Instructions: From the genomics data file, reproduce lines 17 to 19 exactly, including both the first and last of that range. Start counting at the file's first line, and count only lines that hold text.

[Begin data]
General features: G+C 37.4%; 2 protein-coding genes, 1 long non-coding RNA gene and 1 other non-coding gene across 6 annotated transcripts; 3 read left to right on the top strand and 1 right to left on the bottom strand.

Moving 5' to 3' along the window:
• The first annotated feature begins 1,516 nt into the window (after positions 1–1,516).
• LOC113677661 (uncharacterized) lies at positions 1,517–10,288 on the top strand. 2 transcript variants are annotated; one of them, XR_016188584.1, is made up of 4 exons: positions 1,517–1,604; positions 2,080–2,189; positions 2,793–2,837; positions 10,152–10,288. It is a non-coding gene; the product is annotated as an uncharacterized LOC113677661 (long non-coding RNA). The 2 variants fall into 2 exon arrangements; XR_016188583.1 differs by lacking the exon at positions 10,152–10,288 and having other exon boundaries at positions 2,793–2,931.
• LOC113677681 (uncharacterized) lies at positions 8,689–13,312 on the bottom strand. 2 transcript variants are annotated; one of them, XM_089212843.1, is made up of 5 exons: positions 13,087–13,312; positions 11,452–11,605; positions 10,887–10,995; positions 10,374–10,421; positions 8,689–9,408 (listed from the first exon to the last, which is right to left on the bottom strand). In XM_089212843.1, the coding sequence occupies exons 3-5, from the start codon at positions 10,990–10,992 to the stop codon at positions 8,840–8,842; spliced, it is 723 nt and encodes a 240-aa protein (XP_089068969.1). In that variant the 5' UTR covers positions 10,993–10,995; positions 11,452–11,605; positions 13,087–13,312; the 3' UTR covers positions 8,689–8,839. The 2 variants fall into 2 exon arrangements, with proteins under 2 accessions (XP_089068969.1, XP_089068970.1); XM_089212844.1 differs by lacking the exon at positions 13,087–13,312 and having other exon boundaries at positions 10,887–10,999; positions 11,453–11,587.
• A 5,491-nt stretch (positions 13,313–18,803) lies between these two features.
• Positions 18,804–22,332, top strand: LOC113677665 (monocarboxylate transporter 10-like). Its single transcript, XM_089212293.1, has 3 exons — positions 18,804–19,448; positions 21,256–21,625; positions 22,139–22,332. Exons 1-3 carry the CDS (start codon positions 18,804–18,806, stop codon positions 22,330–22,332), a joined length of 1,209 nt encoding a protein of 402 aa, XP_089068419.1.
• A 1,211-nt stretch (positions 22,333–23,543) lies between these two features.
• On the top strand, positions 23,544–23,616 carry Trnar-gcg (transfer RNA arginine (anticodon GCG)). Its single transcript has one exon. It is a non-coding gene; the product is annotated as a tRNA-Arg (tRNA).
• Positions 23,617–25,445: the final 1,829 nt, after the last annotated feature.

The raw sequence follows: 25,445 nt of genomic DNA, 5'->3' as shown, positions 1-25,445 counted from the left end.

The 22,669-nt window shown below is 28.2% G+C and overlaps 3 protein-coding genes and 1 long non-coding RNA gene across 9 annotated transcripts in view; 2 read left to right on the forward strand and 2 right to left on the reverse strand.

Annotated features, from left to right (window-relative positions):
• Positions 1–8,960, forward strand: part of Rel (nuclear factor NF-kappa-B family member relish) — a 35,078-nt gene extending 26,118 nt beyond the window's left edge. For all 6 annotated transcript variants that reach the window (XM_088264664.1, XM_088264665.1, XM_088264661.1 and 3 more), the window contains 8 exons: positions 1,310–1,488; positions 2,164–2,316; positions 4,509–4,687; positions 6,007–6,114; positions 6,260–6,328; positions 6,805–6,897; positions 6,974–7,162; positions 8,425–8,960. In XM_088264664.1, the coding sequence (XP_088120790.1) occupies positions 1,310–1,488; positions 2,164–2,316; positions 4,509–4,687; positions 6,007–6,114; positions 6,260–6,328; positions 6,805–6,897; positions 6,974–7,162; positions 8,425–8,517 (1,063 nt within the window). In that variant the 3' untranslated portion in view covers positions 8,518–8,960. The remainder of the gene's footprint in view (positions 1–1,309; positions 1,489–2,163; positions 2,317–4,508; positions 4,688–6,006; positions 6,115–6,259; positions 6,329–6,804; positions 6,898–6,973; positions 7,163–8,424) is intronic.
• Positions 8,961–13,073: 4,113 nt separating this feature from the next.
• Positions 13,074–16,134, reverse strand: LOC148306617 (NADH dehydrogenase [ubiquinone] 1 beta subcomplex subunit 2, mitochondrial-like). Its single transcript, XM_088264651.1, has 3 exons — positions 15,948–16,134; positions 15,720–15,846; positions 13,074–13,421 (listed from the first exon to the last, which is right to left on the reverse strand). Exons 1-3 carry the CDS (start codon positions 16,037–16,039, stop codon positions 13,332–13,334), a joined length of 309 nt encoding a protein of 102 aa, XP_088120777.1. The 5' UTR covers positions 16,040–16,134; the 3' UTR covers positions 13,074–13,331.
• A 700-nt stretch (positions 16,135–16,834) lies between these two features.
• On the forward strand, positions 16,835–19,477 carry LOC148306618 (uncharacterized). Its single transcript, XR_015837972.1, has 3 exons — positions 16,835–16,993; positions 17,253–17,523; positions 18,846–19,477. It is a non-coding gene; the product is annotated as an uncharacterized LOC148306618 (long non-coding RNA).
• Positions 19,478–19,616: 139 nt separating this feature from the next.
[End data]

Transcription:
• A 700-nt stretch (positions 16,135–16,834) lies between these two features.
• On the forward strand, positions 16,835–19,477 carry LOC148306618 (uncharacterized). Its single transcript, XR_015837972.1, has 3 exons — positions 16,835–16,993; positions 17,253–17,523; positions 18,846–19,477. It is a non-coding gene; the product is annotated as an uncharacterized LOC148306618 (long non-coding RNA).
• Positions 19,478–19,616: 139 nt separating this feature from the next.